Friday, December 23, 2016


Forcing myself to think of all the good things that have happened this year, I come up with New Year's Day, Joan Didion's The Year of Magical Thinking, Hierve el agua, the Santo Domingo bathed in the evening light, the tejate-mezcal cocktail with the poet Sor Juana Ines de la Cruz, the lucha libre in DF, visions of Roberto Bolano and Cohen's Marianne in Campeche and Tulum, visions of eternity and docking ships from the Marina Bay Sands with my mother (bless her), the books of John Holt and Seymour Papert, the dinners of December, a hundred days of mindfulness and a hundred days of excruciating pain (and yet what doesn't kill you....).

Tuesday, November 29, 2016

The beauty of the husband

I read this section of an Anne Carson poem (from her book The Beauty Of The Husband) a few days ago.  It spoke to me about me.

What really connects words and things? 
Not much, decided my husband
and proceeded to use language
in the way that Homer says the gods do.
All human words are known to the gods but have for them
entirely other meanings
alongside our meanings.
They flip the switch at will. 
My husband lied about everything. 
Money, meetings, mistresses,
the birthplace of his parents,
the store where he bought shirts, the spelling of his own name.
He lied when it was not necessary to lie.
He lied when it wasn't even convenient.
He lied when he knew they knew he was lying.
He lied when it broke their hearts.
My brazen, compulsive lying really is not much different.

Sunday, November 27, 2016

Home Sweet Home

One of my earliest childhood memories is of a creche called Home Sweet Home. An unbearably, monstrously ironic name. I was four, or perhaps five years old. A van would cart me there after school ended at noon, and I would spend the rest of the day in total isolation. My mother would pick me up at about 6 pm or so. This was a moment I would anticipate for hours everyday.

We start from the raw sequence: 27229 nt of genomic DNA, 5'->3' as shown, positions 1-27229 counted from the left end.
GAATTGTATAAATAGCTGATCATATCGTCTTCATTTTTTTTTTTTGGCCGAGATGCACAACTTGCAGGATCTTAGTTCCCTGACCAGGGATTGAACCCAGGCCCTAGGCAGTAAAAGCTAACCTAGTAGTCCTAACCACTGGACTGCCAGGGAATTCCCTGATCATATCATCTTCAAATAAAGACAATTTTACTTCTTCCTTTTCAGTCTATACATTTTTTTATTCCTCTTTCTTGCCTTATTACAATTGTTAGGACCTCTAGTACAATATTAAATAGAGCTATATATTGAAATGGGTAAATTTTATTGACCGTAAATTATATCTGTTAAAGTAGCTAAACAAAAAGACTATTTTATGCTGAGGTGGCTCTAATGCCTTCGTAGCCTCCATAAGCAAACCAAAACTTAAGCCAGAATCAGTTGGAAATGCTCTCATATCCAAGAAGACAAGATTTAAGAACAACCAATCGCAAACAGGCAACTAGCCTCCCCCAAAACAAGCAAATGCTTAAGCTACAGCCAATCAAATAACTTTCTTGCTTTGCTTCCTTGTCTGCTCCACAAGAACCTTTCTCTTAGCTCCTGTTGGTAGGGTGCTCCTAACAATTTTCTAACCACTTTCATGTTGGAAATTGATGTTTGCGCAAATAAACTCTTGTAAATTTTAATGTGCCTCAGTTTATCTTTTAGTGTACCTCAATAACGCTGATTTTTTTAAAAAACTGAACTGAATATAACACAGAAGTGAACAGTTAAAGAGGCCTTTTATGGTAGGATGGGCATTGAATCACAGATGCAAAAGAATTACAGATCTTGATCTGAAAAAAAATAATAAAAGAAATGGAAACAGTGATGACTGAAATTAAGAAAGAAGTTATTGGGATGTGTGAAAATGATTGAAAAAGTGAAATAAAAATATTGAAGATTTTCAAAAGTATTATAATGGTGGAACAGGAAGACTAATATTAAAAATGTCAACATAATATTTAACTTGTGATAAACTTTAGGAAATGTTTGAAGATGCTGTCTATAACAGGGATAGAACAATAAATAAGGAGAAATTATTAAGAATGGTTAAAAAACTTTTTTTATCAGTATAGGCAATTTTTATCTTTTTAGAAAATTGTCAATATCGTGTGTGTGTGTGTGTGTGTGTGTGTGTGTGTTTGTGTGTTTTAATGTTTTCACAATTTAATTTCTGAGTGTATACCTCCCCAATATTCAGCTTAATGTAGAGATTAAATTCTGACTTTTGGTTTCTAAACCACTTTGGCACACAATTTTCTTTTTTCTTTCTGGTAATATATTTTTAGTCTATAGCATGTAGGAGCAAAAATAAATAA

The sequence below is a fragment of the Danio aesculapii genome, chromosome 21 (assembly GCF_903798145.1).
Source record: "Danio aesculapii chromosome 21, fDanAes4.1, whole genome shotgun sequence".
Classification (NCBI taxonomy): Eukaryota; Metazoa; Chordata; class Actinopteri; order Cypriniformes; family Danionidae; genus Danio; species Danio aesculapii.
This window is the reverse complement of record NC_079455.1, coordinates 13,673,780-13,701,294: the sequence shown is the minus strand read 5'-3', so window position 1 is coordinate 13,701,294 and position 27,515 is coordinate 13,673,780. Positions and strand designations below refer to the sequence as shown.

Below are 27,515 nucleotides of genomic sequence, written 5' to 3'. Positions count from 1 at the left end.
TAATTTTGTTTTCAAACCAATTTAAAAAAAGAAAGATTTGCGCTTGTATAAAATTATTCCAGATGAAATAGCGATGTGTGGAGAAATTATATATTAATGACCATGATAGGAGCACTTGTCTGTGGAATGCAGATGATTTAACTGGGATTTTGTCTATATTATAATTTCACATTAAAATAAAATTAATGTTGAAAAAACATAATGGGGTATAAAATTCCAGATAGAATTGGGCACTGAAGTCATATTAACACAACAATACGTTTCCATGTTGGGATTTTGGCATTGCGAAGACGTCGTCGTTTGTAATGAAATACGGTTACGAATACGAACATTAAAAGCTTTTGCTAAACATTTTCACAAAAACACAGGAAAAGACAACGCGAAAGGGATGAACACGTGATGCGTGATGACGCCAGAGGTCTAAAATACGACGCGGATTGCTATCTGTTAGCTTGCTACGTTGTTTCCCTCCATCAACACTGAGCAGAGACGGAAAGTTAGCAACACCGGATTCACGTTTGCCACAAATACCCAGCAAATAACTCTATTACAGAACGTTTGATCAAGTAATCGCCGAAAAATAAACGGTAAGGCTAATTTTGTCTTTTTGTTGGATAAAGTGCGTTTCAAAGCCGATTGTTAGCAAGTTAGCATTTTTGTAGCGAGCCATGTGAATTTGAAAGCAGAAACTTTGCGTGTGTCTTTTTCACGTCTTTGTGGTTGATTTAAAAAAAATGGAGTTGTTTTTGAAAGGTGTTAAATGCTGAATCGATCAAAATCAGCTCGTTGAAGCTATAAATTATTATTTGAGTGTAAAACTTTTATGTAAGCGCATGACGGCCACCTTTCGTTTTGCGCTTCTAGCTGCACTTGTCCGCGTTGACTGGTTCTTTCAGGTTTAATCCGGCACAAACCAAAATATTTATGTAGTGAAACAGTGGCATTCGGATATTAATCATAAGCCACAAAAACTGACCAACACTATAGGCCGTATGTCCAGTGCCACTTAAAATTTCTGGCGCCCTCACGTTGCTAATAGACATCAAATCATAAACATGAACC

A few years later, we moved houses and I changed schools. We lived in a middle-income housing complex with a few hundred other families, the majority of whom sent their children to my new school. Every evening, the van would ferry all the kids home from school. Everyone, that is, except me. I would endure the daily ignominy of watching all the others be dropped off home, while I was carted to a new creche, the last stop on the van's route. I would stay there -- often in total isolation -- till my mother picked me up at about 7 pm or so. This continued for years.

I can see things more clearly today, but I remember my strong feelings of rejection and humiliation. I learned to suppress these feelings because I was a little boy who loved his mother and didn't want to hurt her or earn her disapproval. I learned to be alone, to wait, to not reveal my feelings to anyone, maybe to not feel at all. These traits have stayed with me.

Sometimes, these days, I feel like that little boy. All alone, unfeeling, waiting to be picked up by someone who can (or pretend to) love me. Remember Roland Barthes?

“Am I in love? --yes, since I am waiting. The other one never waits. Sometimes I want to play the part of the one who doesn't wait; I try to busy myself elsewhere, to arrive late; but I always lose at this game. Whatever I do, I find myself there, with nothing to do, punctual, even ahead of time. The lover's fatal identity is precisely this: I am the one who waits.”

Friday, November 25, 2016

The psychoanalyst writer

I love the work of the psychoanalyst & writer Adam Phillips, a master of the epigram (in the true, wry British fashion) and an acute observer of the depths of human pretension.

Last night, I was flipping through his book Monogamy, when I came across this passage:

We work hard to keep certain versions of ourselves in other people’s minds; and, of course, the less appealing ones out of their minds. And yet everyone we meet invents us, whether we like it or not. Indeed nothing convinces us more of the existence of other people, of just how different they are from us, than what they can make of what we say to them. Our stories often become unrecognisable as they go from mouth to mouth. 
Being misrepresented is simply being presented with a version of ourselves - an invention - that we cannot agree with. But we are daunted by other people making us up, by the number of people we seem to be. We become frantic trying to keep the numbers down, trying to keep the true story of who we really are in circulation. This, perhaps, more than anything else drives us into the arms of one special partner. Monogamy is a way of getting the versions of ourselves down to a minimum. And, of course, a way of convincing ourselves that some versions are truer than others - that some are special.
This is an almost perfect distillation of my thoughts at this point in my life.

Thursday, November 24, 2016

Stop all the clocks